A wide-area network (WAN) enables you to extend your local-area network (LAN) to other LANs at remote sites. There are more than one ways to build wide-area networks employing various types of connections, technologies, and devices.
Cisco IOS Software supports a number of WAN protocols. In this chapter, we will introduce you to High-Level Data Link Control (HDLC), Point-to-Point Protocol (PPP), and Frame Relay on serial interfaces. We will also learn how to configure these WAN protocols on Cisco routers. We also give you a brief introductions to virtual private networks (VPNs) as an alternate to traditional WAN solutions.
The OSI Layer 1 (physical layer) and Layer 2 (data link layer) work together to deliver data across a wide variety of network types. Local-Area Network (LAN) standards and protocols define how to network devices that are relatively close together, hence the term local-area in the acronym LAN. Wide-Area Network (WAN) standards and protocols define how to network devices that are relatively far apart, hence the term wide-area in the acronym WAN. LANs and WANs both implement the same OSI Layer 1 and Layer 2 functions but with different mechanisms.
The big distinction between LANs and WANs relates to how far apart the devices can be and still be capable of sending and receiving data. LANs tend to reside in a single building or at most among nearby buildings in a campus using optical cabling approved for Ethernet. WAN connections typically run much longer distances than Ethernet LANs: across town, between cities, or even between continents. Usually only one or a few companies even have the rights to run cables under the ground between the sites. For example, a company may have two offices just across a road such that the distance between the two buildings is well within the maximum distance supported by Ethernet technologies. However, the two companies still cannot simply run a cable under the ground between the two offices due to right-of-way restrictions. When Ethernet LANs are used to connect buildings, it normally is inside a campus like a university or office complex.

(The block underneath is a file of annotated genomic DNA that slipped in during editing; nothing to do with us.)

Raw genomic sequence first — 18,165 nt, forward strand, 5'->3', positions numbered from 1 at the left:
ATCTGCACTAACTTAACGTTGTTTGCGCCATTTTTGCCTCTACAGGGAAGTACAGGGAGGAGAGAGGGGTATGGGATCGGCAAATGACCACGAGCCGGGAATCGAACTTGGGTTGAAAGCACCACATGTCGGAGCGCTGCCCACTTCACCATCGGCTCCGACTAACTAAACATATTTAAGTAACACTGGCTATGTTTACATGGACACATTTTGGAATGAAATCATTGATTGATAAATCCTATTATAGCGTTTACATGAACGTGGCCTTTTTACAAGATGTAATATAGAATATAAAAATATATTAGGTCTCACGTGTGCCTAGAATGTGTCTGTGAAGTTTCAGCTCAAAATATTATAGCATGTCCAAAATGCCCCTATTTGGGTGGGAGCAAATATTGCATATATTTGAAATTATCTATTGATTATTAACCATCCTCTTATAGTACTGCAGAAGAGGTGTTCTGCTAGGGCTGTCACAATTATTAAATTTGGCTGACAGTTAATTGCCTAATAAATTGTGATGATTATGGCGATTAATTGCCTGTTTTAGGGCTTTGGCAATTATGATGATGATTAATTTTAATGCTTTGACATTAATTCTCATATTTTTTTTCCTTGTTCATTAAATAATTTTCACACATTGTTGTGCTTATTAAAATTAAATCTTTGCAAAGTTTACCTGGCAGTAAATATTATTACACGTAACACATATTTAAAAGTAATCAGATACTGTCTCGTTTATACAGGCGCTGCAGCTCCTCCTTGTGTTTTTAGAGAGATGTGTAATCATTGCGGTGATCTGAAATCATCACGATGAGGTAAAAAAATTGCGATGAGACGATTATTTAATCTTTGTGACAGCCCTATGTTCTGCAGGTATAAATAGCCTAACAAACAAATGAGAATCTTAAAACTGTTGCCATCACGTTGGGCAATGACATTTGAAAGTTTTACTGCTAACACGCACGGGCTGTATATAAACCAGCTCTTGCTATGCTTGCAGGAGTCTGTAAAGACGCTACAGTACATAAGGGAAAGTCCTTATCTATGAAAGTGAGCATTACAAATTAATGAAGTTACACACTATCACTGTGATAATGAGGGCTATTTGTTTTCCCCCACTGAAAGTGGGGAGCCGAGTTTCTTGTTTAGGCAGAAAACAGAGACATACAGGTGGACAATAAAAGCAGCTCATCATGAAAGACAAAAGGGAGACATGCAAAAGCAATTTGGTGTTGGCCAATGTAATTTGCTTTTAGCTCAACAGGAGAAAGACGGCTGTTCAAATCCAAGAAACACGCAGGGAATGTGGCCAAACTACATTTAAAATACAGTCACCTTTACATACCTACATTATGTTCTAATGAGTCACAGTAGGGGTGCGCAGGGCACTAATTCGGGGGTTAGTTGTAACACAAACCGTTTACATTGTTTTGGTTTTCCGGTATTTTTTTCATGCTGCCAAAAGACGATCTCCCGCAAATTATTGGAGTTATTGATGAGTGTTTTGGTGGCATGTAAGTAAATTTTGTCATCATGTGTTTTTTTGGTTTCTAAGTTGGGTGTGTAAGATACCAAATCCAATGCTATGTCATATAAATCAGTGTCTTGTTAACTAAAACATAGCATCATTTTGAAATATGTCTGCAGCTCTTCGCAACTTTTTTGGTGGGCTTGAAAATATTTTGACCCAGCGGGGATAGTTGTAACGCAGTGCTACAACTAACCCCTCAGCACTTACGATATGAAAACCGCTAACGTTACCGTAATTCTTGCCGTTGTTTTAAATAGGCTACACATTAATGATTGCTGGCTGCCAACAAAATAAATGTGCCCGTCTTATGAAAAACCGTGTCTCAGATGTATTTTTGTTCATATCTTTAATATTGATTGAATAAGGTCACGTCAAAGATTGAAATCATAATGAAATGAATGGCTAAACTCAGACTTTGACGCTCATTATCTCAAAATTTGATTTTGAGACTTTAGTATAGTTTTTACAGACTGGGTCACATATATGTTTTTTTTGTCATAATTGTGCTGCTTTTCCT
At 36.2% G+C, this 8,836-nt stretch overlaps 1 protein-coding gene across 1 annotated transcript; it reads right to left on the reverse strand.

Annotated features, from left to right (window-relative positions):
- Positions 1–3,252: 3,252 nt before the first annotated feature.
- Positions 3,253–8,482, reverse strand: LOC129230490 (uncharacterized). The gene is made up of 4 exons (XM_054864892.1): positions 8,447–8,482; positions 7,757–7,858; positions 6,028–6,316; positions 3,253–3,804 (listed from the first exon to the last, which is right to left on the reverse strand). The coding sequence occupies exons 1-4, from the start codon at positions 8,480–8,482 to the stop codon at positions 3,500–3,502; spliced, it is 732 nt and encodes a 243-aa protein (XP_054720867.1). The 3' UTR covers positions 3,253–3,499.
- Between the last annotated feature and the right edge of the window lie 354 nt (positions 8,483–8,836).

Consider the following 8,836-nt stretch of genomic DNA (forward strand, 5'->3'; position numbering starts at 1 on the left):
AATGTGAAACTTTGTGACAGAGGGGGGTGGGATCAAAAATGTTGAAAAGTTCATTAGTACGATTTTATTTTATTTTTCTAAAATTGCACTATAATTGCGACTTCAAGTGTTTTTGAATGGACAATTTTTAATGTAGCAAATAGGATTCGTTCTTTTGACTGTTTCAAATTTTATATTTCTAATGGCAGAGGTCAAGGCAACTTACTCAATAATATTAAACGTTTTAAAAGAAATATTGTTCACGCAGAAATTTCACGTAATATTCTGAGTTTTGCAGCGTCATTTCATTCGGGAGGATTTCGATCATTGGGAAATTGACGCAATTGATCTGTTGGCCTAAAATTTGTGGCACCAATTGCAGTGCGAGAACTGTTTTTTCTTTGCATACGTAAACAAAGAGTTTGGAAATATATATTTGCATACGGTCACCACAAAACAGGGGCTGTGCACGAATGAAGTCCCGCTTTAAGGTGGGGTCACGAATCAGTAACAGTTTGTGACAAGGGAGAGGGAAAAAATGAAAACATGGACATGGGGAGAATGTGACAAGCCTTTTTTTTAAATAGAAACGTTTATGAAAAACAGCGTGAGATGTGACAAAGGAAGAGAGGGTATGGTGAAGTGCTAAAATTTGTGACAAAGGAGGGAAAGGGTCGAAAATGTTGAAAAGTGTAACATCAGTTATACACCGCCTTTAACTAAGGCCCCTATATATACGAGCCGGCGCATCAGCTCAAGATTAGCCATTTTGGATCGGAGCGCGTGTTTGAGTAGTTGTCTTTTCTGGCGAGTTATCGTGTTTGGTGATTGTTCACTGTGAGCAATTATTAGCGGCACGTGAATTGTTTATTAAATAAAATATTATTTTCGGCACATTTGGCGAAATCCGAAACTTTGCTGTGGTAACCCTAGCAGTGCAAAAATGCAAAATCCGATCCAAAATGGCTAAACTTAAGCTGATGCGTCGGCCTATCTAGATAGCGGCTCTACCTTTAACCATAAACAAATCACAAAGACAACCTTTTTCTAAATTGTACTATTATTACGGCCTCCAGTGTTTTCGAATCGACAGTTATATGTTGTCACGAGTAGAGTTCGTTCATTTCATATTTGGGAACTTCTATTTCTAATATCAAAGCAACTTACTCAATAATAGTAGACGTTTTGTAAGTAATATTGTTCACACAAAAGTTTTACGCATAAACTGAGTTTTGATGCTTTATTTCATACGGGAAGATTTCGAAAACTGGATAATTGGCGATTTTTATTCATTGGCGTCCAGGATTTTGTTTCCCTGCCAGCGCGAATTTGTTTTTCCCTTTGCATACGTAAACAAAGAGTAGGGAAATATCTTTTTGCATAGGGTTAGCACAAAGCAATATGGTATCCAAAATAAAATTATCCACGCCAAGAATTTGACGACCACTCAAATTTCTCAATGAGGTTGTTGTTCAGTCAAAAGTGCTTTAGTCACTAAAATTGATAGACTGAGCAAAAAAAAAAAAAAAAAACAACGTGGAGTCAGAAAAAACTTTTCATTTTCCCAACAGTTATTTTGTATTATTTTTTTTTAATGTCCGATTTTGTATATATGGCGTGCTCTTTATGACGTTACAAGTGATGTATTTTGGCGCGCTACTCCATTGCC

Besides LANs and WANs, the term Metropolitan-Area Network (MAN) is sometimes used for networks that extend between buildings and through rights-of-way. The term MAN typlically implies a network that does not reach as far as a WAN, and generally spans a single metropolitan area. However, you should keep in mind that the distinctions between LANs, MANs, and WANs are blurry. There is no set distance that means a link is a LAN, MAN, or WAN link. For example, the 1000BASE-ZX Ethernet standard with extended wavelength, single-mode (SM) fiber cabling can achieve distances upto 100 km!
A company that needs to send data over longer distances does not actually own the line or cable; it rather leases it from the company that actually own it and that’s why it is called a leased line. The company that owns, manages, and installs such long links, or circuits has the right-of-way to run cables under streets, highways, rivers etc. The generic term service provider is used to refer to a company that provides leased lines for WAN connectivity.